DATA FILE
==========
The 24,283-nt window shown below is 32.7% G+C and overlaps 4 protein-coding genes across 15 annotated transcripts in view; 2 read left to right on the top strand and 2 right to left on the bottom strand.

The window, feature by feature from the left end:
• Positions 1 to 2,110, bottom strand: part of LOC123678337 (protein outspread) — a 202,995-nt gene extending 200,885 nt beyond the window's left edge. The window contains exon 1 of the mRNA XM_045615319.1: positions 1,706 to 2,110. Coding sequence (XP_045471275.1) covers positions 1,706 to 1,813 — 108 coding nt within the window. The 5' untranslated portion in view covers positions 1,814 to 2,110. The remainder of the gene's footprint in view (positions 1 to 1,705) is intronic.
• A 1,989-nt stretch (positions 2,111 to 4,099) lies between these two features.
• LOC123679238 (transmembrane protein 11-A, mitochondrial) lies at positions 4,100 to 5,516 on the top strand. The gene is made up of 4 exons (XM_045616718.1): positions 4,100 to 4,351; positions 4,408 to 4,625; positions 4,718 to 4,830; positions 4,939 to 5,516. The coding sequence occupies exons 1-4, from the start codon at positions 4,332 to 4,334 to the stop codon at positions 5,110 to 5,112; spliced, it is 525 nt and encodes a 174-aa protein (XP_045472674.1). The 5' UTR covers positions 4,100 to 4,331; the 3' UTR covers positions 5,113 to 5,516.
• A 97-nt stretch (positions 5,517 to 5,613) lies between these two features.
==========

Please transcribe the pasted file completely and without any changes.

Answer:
The 24,283-nt window shown below is 32.7% G+C and overlaps 4 protein-coding genes across 15 annotated transcripts in view; 2 read left to right on the top strand and 2 right to left on the bottom strand.

The window, feature by feature from the left end:
• Positions 1 to 2,110, bottom strand: part of LOC123678337 (protein outspread) — a 202,995-nt gene extending 200,885 nt beyond the window's left edge. The window contains exon 1 of the mRNA XM_045615319.1: positions 1,706 to 2,110. Coding sequence (XP_045471275.1) covers positions 1,706 to 1,813 — 108 coding nt within the window. The 5' untranslated portion in view covers positions 1,814 to 2,110. The remainder of the gene's footprint in view (positions 1 to 1,705) is intronic.
• A 1,989-nt stretch (positions 2,111 to 4,099) lies between these two features.
• LOC123679238 (transmembrane protein 11-A, mitochondrial) lies at positions 4,100 to 5,516 on the top strand. The gene is made up of 4 exons (XM_045616718.1): positions 4,100 to 4,351; positions 4,408 to 4,625; positions 4,718 to 4,830; positions 4,939 to 5,516. The coding sequence occupies exons 1-4, from the start codon at positions 4,332 to 4,334 to the stop codon at positions 5,110 to 5,112; spliced, it is 525 nt and encodes a 174-aa protein (XP_045472674.1). The 5' UTR covers positions 4,100 to 4,331; the 3' UTR covers positions 5,113 to 5,516.
• A 97-nt stretch (positions 5,517 to 5,613) lies between these two features.